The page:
Do Austria’s Wine Label Changes Go Far Enough?

Photo by Eric Stefl / flickr

European wine law often amounts to an impenetrable tangle of red tape. Well done to Austria then, for pushing ahead with a simplification of sorts.

With the ratification of new regulations in June, Austria continues apace. In Austria’s most easterly region the old appellations of Neusiedlersee, Neusiedlersee-Hügelland, Mittelburgenland and Südburgenland are now all subsumed into the single appellation Burgenland unless they are from one of Burgenland’s DACs (Disctrictus Austriae Controllatus). In Styria Süd-Ost-Steiermark is now named Vulkanland-Steiermark, to put more emphasis on the predominant volcanic soil.

Austrian Designation Map
Image courtesy Austrian Wine Marketing Board

Most importantly for lovers of Austrian wine, however, is the fact that single-vineyard wines will now have to be prefaced by the term Ried, meaning vineyard in Austrian. Consumers can thus recognize single-vineyard wines immediately.

Michael Moosbrugger, chief executive officer at the historic Kamptal estate Schloss Gobelsburg, welcomes the new rules. “Our ancient wine laws were never updated comprehensively, only ever in bits and pieces,” Moosbrugger explains.

He continues, “Provenance-based marketing only played a subordinate role until the DACs were formed and some of the changes I have been advocating are now being introduced. The compulsory term ‘Ried’ for single vineyard wines is really important, as is the new quality pyramid for the regions Kremstal, Kamptal and Traisental.”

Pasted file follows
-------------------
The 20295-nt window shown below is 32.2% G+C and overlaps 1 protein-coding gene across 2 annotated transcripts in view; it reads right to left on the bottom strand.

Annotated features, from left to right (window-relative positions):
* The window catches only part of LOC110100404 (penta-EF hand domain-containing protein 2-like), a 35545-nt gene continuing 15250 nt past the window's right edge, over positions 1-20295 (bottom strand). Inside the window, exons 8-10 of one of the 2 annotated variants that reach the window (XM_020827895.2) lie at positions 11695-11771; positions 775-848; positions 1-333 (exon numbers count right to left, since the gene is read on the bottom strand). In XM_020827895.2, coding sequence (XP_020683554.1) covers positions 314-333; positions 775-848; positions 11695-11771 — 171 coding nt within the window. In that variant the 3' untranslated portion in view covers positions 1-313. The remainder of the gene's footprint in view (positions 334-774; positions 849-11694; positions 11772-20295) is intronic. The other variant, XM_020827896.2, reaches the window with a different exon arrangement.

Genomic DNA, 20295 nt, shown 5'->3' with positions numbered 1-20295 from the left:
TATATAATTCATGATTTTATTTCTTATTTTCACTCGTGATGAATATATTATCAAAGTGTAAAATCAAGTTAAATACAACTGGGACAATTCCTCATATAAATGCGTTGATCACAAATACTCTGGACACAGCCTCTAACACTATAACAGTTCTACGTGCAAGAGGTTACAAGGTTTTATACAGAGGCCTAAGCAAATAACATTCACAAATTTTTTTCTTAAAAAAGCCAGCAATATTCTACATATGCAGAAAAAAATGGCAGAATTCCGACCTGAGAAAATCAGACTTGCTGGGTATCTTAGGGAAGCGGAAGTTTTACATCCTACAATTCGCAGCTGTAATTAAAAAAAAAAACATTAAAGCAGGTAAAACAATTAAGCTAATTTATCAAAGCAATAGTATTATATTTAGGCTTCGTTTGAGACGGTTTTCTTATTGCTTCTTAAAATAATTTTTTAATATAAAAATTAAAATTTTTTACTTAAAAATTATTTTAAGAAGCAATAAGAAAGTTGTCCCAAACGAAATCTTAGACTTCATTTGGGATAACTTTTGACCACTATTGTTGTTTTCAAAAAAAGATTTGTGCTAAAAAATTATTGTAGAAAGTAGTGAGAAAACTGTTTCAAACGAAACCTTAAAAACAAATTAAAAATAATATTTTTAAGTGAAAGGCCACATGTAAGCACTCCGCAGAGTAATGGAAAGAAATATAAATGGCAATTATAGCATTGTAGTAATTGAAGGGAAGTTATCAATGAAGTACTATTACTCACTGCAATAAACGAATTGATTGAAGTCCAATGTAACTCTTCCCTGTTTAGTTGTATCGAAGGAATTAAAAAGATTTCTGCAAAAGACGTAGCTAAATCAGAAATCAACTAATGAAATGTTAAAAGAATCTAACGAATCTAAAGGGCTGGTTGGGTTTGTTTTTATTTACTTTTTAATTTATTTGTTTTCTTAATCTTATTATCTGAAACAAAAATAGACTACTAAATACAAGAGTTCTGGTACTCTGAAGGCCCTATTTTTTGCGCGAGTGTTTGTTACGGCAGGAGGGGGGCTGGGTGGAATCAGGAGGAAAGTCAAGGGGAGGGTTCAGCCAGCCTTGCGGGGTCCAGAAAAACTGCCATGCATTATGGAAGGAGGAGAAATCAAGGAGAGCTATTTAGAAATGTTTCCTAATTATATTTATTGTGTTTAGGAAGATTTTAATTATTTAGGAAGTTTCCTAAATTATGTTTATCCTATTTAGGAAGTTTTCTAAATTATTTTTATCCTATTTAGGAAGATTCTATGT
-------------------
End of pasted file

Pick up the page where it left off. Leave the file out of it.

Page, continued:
All of these now have a clear hierarchy of “Gebietswein-Ortswein-Riedenwein”, or regional, village and single vineyard wines.

Austrian Wine Pyramid
Image courtesy Austrian Wine Marketing Board

Sekt, or sparkling wine, now also has a firm quality-based classification system, and a protected designation of origin as “Sekt mit geschützter Ursprungsbezeichnung (or Sekt g.U.). This is a welcome and valiant attempt at re-establishing “sekt” as a quality term since gallons of fizzy, sweetish pan-European plonk have been sold under the name.

Sekt g.U. can now only be marketed under the clearly defined Klassik, Reserve or Große Reserve styles. “We see this as a great opportunity to re-position Austrian Sekt,” reports Hans Peter Hofmann, marketing manager of Sektkellerei Szigeti. “This framework allows consumers to really get their bearings. For us provenance and transparency build trust.”

While these efforts at simplification and clarification are laudable, these new rules probably make most sense to those already familiar with the red-tape-tangle and may leave everyday consumers even more confused. A wholesale re-think of the entire labelling framework is unlikely, but at least these are steps into the right direction.

Published on July 20, 2016
Topics: Wine News + Trends
About the Author
Anne Krebiehl MW
Contributing Editor

Reviews wines from Austria, Alsace and England

German-born but London-based, Anne Krebiehl MW is a freelance wine writer contributing to international wine publications. She also lectures, consults and translates and has helped to make wine in New Zealand, Germany and Italy. She adores acidity in wine and is thus perfectly suited to her Austria/Alsace/England beat. Her particular weaknesses are Pinot Noir, Riesling and traditional-method sparkling wines.

Email: akrebiehl@wineenthusiast.net.




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